I was intrigued by this book when I read in some publicity blurb that the author was Anthony Horowitz. Mr. Horowitz is the screenwriter responsible for Midsomer Murders and Foyle’s War. I’m a huge fan of both shows, so his book, Magpie Murders, just had to be good.
It was even better.
Mr. Horowitz embeds a full(almost) mystery within another. The story begins with Susan Ryeland, the editor of best-selling author Alan Conway books. She introduces the reader to Conway’s latest manuscript, a book she warns changed her life, and not for the better. Mr. Horowitz then starts Conway’s tale, Magpie Murders: An Atticus Pünd Mystery, complete with front-matter pages.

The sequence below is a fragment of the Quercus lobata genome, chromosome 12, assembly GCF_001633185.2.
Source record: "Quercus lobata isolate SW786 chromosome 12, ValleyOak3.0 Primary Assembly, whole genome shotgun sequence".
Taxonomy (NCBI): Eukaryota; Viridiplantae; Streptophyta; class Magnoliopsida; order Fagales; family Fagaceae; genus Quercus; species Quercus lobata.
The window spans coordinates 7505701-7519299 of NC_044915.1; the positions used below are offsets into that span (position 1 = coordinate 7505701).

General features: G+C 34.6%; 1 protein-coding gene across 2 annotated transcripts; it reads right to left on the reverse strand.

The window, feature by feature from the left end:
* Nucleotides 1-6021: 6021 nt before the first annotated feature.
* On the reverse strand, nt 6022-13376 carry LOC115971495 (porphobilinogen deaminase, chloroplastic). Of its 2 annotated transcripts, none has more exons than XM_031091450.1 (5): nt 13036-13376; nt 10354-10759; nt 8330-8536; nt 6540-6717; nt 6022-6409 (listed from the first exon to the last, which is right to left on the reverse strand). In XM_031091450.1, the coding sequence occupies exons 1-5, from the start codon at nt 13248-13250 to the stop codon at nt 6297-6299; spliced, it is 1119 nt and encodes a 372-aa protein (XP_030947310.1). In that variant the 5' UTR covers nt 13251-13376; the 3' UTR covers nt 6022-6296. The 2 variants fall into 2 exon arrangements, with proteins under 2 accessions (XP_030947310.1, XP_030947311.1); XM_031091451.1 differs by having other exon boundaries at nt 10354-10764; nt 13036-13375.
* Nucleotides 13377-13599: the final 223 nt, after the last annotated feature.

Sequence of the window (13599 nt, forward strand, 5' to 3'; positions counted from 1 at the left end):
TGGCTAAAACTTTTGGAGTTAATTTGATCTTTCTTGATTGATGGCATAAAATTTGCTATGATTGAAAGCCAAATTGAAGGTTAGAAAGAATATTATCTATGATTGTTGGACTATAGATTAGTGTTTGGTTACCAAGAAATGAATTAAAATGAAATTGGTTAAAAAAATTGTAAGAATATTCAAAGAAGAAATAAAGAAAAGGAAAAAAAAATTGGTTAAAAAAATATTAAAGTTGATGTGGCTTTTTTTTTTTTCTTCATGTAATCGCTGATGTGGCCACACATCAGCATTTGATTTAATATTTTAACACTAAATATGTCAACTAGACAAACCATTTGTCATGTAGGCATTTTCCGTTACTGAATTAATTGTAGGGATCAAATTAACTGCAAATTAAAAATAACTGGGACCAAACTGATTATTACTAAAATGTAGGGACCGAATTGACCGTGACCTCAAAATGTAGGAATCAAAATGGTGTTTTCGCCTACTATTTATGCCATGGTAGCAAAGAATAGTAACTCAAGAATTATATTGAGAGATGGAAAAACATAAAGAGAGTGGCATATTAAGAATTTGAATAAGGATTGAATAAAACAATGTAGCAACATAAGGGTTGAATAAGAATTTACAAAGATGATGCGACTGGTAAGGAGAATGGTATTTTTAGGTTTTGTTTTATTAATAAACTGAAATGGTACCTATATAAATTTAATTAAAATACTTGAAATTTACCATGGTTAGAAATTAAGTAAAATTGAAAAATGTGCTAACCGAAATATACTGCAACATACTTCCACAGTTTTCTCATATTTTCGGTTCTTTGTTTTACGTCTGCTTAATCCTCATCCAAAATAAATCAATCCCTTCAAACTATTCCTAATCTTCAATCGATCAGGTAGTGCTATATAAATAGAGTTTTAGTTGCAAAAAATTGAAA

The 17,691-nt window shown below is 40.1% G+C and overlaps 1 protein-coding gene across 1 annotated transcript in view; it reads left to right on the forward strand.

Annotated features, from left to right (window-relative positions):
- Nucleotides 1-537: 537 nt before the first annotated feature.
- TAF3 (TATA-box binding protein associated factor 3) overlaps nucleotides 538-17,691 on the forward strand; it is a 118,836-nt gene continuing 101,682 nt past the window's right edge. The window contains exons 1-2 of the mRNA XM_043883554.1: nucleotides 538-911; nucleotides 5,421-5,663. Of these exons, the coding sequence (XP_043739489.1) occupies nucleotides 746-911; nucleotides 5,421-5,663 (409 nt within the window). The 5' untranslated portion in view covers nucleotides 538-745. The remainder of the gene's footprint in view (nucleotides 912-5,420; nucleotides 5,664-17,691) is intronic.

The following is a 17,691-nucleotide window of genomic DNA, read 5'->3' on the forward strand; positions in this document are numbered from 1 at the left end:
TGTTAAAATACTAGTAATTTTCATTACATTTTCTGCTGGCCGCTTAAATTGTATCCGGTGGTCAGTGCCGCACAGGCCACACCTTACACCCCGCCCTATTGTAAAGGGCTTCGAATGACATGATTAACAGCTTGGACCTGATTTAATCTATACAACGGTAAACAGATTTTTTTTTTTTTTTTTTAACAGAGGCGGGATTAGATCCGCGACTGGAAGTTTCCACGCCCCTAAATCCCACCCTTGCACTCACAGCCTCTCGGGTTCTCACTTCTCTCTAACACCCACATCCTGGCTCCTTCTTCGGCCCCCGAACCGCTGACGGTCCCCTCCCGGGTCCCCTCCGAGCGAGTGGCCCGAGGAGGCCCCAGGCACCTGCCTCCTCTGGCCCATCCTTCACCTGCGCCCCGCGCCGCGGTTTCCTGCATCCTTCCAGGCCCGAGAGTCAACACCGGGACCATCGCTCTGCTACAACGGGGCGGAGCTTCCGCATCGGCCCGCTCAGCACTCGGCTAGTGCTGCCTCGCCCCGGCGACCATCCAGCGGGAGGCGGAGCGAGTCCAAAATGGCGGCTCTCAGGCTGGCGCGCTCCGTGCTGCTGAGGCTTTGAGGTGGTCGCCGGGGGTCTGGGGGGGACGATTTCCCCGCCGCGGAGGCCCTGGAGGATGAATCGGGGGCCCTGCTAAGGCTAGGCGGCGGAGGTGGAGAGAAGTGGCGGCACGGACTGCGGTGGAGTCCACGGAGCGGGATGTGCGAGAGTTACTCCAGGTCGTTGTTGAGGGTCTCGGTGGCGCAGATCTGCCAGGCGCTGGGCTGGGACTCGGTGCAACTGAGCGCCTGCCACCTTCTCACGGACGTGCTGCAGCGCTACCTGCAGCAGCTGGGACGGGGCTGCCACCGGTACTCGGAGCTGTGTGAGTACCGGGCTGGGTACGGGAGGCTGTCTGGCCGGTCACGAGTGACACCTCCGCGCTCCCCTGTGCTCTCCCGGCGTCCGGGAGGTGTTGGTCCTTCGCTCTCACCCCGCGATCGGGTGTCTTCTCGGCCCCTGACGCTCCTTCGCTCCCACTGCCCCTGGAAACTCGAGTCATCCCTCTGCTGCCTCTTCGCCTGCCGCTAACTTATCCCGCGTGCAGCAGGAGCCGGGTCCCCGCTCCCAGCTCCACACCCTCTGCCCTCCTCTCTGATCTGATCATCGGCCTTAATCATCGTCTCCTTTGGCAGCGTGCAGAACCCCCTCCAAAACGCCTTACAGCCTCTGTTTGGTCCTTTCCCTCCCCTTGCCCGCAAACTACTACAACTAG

Pünd is a delightful, German version of Hercule Poirot, faced with a fatal medical diagnosis. With the knowledge that he only has a few short months of life left, he travels to the village of Saxby-on-Avon, to solve what will surely be his last case. An English village murder of the highest caliber, Pünd’s story alone would have made a satisfying book. But, Mr. Horowitz pens Ryeland reaching the end of the manuscript only to discover the last chapter is missing, and that Alan Conway has died overnight.
Now, Susan is determined to find the missing manuscript pages and discover whodunit, while she’s gradually drawn to the conclusion that Conway’s death was anything but accidental.
As enthralling as an episode of Midsomer Murders, and with the clever device of a book within a book, Mr. Horowitz delivers. This book probably won’t make it to the library.
Clear the Bookshelf Challenge
This book review is for my self-imposed Clear the Bookshelf Challenge. I’m trying to make room on my bookshelf for new books. I’m up to date on my reading, just behind on the reviews, so catching up before the long weekend.
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